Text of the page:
Problem is, 1000 Japanese cannot fit on 18 sampan, because that means about 55-56 Japanese per boat. A sampan literally means "3 boards" or "3 planks", because that's pretty much all it takes to make one. So this is more or less what a sampan would look like:

Click the image to open in full size.

The same account also said one of their ships was boarded by 200 men. Which again is doubtful as the biggest type of Japanese warship was the atakebune, consisting of 60 fighting men and 80 oarsmen. The most numerous warships, the sekibune, would have less men. The numbers simply don't add up [Pirates of the Far East, pg 35].

Last edited by HackneyedScribe; January 11th, 2017 at 05:40 PM.
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Old January 11th, 2017, 06:07 PM   #359

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^No, I stated about the sampans being used to pick other Japanese men, in view of the existence of the junk and series of battles that happened as had been discussed. After the first wave of attack, naturally the sampan will get back those men in the junk and attack again the Spaniards. Among the source is this:

Quote:
The battle of Cagayan or the combats of Cagayan began practically to realize to the first sighting of pirates on the part of the Spanish flotilla, a reed was near the mouth of the river Cagayán and was interweaved in combat with the Spanish Galera, the superiority of fire Of the Spanish ship gave the victory, in the first of many confrontations that would take place along the river Cagayan, among them the attempt of assault by 18 Eastern Sampanes that in an unsuccessful assault to the Spanish forces were decimated by the power Of Hispanic fire, leaving a total of 200 casualties of side of the pirates and causing the death of one of the children of the general of the pirate flotilla. Later the Spanish troops established a base in the banks of the river Cagayán where after an unsuccessful negotiation the fighting persisted, again the expert in the handling of the firearms and the military formation of the Spanish squadron gave the victory against the pirates, where Played an important role the landing troops that the Spaniards carried with them, who resisted the pirate onslaught behind the Spanish pikes and shields. The last and third attacks were resisted by a decimated Spanish contingent, yet the pirates could not break the Spanish defenses and their casualties were already large enough to continue their actions, more than 50% of pirate forces had fallen into the disorderly Attacks on the Spanish defense, leaving them with irrecoverable losses in their marine and land capabilities forcing them to stop their commercial and piracy operations in the Cagayan region.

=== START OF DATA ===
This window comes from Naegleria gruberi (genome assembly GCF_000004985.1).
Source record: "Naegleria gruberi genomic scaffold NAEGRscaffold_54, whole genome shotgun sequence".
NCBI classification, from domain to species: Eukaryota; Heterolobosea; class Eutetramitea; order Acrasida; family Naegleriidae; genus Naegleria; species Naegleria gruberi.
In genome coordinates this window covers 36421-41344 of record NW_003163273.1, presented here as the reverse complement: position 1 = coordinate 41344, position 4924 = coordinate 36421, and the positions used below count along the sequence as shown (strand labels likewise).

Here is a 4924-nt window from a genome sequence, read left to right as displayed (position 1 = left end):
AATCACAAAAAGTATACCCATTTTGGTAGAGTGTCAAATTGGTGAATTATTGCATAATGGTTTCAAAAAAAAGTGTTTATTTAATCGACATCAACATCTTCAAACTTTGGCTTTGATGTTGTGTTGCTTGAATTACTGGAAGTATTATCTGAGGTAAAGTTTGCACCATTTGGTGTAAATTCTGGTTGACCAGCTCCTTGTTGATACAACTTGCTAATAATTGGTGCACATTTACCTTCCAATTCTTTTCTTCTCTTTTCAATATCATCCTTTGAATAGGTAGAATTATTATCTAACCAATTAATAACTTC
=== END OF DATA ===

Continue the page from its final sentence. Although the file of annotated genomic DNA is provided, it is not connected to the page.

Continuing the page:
https://recreacionhistoricachile.wor...la-de-cagayan/

The number that the Japanese had a thousand forces is provided by this:

https://en.wikipedia.org/wiki/1582_Cagayan_battles
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Old January 11th, 2017, 06:24 PM   #360

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Originally Posted by dagul
^No, I stated about the sampans being used to pick other Japanese men, in view of the existence of the junk and series of battles that happened as had been discussed. After the first wave of attack, naturally the sampan will get back those men in the junk and attack again the Spaniards. Among the source is this: